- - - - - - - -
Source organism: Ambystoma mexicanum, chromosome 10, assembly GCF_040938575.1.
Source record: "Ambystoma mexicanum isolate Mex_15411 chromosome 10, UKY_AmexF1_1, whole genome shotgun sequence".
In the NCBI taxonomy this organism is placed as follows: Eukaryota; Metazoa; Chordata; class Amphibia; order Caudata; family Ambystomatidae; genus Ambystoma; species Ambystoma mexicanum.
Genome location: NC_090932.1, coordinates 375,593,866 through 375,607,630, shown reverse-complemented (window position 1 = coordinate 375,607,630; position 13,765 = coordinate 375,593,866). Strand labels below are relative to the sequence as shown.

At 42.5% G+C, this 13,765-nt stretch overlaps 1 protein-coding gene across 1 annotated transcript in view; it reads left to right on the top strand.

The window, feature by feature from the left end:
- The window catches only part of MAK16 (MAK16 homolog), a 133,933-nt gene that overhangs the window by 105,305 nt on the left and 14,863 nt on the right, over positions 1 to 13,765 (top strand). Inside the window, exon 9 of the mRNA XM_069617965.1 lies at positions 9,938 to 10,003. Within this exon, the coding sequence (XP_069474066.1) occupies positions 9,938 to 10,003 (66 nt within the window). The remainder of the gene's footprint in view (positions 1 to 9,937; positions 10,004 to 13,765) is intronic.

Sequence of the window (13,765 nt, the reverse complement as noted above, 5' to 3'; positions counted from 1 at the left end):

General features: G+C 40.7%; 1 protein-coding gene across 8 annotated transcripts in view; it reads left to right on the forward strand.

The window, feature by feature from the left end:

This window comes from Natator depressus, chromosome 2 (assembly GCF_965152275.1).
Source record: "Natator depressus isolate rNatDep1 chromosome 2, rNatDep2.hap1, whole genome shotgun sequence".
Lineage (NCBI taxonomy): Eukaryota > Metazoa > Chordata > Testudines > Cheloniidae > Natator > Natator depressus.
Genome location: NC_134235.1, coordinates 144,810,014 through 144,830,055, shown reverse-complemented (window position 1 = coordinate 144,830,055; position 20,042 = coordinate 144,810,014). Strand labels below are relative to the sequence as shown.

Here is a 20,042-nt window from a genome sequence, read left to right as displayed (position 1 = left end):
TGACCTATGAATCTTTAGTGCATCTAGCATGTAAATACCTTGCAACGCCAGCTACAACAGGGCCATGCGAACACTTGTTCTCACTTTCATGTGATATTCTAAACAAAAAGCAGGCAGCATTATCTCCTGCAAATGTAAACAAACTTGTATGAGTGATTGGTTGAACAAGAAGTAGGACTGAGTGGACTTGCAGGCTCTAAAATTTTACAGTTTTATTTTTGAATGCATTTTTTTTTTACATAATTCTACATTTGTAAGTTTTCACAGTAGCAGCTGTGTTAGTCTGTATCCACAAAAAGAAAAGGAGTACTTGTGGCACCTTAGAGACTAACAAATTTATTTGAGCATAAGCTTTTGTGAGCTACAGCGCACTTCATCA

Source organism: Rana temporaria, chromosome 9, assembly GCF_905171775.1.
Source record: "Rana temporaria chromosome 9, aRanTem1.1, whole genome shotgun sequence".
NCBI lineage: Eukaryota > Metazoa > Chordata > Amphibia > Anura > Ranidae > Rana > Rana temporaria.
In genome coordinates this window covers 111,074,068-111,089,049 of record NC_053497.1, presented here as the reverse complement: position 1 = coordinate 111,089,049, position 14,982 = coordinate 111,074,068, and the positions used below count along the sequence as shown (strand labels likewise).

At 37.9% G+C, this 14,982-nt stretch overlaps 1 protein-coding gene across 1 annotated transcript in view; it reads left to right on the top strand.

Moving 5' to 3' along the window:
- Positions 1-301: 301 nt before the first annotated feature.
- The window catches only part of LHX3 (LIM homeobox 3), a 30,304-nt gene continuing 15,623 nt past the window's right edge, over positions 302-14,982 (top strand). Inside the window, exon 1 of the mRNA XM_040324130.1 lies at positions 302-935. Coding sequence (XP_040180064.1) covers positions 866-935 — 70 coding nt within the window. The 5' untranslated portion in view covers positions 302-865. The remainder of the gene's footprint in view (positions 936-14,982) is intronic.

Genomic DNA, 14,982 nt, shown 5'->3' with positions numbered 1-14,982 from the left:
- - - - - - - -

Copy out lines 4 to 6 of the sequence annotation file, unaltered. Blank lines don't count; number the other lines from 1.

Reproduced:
Genome location: NC_090932.1, coordinates 375,593,866 through 375,607,630, shown reverse-complemented (window position 1 = coordinate 375,607,630; position 13,765 = coordinate 375,593,866). Strand labels below are relative to the sequence as shown.

At 42.5% G+C, this 13,765-nt stretch overlaps 1 protein-coding gene across 1 annotated transcript in view; it reads left to right on the top strand.

The window, feature by feature from the left end: